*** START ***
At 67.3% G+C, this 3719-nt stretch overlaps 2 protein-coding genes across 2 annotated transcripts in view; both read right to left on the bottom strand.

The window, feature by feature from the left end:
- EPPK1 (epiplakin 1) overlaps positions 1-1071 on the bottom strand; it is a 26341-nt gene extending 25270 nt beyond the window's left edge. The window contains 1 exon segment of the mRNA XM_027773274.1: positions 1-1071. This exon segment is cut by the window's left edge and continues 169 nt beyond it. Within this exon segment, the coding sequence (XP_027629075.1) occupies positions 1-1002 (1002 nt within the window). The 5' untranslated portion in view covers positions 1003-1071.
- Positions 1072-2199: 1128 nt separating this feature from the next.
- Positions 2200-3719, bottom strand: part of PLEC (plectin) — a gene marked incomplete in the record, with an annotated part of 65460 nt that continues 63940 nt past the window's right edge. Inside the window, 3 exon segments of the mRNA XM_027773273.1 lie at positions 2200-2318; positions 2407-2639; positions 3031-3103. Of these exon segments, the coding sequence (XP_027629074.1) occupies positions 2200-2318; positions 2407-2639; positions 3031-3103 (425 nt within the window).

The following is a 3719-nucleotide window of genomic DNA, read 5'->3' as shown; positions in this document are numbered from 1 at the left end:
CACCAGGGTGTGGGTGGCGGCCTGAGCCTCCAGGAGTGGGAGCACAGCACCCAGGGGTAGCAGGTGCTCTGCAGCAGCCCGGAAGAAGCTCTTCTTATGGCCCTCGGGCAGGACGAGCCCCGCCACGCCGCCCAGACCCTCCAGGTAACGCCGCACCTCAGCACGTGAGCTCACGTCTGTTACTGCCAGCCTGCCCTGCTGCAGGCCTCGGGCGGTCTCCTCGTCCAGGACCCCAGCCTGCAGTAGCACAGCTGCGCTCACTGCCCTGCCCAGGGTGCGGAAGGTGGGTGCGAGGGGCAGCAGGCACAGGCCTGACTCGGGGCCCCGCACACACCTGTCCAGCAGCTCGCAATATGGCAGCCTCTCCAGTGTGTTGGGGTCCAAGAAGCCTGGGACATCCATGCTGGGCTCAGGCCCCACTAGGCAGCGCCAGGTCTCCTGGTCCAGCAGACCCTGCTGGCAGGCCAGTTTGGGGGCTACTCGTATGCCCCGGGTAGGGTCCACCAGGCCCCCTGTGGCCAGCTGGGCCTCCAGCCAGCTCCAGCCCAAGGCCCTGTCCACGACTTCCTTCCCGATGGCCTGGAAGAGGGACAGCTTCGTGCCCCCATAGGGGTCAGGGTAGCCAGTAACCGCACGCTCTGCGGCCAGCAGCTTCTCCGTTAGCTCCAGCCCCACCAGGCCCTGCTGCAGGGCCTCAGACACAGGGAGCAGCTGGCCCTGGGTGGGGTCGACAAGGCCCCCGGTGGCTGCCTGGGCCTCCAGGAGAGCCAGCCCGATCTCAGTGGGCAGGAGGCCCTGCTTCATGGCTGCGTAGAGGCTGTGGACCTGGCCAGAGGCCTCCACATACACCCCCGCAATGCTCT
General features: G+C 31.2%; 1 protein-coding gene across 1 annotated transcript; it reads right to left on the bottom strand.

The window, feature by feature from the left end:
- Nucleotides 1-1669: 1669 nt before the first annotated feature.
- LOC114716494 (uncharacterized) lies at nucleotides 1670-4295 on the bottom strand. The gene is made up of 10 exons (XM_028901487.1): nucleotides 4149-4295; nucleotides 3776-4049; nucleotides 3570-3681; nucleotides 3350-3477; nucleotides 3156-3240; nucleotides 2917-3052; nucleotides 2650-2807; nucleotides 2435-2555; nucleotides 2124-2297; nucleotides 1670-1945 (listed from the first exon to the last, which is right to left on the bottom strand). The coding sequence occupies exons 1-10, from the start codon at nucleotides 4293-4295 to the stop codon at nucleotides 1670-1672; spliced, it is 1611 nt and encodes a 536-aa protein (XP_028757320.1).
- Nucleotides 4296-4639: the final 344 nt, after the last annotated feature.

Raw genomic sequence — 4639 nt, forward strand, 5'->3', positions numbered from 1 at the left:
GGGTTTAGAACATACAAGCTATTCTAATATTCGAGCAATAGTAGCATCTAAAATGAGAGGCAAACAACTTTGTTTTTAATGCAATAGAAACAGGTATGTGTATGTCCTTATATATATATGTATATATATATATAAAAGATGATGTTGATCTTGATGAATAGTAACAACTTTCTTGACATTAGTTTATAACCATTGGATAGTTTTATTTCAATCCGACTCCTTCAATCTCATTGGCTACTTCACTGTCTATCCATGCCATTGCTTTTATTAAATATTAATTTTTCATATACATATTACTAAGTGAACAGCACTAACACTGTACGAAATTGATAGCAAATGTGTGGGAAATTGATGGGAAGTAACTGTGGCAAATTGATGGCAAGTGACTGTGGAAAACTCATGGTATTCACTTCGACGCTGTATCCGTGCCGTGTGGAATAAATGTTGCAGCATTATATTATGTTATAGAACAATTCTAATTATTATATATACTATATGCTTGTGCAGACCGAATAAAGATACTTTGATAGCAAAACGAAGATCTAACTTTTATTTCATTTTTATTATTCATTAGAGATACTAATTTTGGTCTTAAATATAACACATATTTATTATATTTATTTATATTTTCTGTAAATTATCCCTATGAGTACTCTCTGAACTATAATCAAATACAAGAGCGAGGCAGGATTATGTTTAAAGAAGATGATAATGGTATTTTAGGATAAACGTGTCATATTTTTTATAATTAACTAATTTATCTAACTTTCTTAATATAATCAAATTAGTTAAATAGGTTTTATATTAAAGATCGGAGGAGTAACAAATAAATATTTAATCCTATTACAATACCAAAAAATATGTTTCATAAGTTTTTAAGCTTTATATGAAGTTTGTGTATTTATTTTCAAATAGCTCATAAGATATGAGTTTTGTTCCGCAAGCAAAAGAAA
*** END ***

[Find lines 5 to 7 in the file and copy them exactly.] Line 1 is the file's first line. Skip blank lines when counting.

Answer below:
- Positions 2200-3719, bottom strand: part of PLEC (plectin) — a gene marked incomplete in the record, with an annotated part of 65460 nt that continues 63940 nt past the window's right edge. Inside the window, 3 exon segments of the mRNA XM_027773273.1 lie at positions 2200-2318; positions 2407-2639; positions 3031-3103. Of these exon segments, the coding sequence (XP_027629074.1) occupies positions 2200-2318; positions 2407-2639; positions 3031-3103 (425 nt within the window).

The following is a 3719-nucleotide window of genomic DNA, read 5'->3' as shown; positions in this document are numbered from 1 at the left end:
CACCAGGGTGTGGGTGGCGGCCTGAGCCTCCAGGAGTGGGAGCACAGCACCCAGGGGTAGCAGGTGCTCTGCAGCAGCCCGGAAGAAGCTCTTCTTATGGCCCTCGGGCAGGACGAGCCCCGCCACGCCGCCCAGACCCTCCAGGTAACGCCGCACCTCAGCACGTGAGCTCACGTCTGTTACTGCCAGCCTGCCCTGCTGCAGGCCTCGGGCGGTCTCCTCGTCCAGGACCCCAGCCTGCAGTAGCACAGCTGCGCTCACTGCCCTGCCCAGGGTGCGGAAGGTGGGTGCGAGGGGCAGCAGGCACAGGCCTGACTCGGGGCCCCGCACACACCTGTCCAGCAGCTCGCAATATGGCAGCCTCTCCAGTGTGTTGGGGTCCAAGAAGCCTGGGACATCCATGCTGGGCTCAGGCCCCACTAGGCAGCGCCAGGTCTCCTGGTCCAGCAGACCCTGCTGGCAGGCCAGTTTGGGGGCTACTCGTATGCCCCGGGTAGGGTCCACCAGGCCCCCTGTGGCCAGCTGGGCCTCCAGCCAGCTCCAGCCCAAGGCCCTGTCCACGACTTCCTTCCCGATGGCCTGGAAGAGGGACAGCTTCGTGCCCCCATAGGGGTCAGGGTAGCCAGTAACCGCACGCTCTGCGGCCAGCAGCTTCTCCGTTAGCTCCAGCCCCACCAGGCCCTGCTGCAGGGCCTCAGACACAGGGAGCAGCTGGCCCTGGGTGGGGTCGACAAGGCCCCCGGTGGCTGCCTGGGCCTCCAGGAGAGCCAGCCCGATCTCAGTGGGCAGGAGGCCCTGCTTCATGGCTGCGTAGAGGCTGTGGACCTGGCCAGAGGCCTCCACATACACCCCCGCAATGCTCT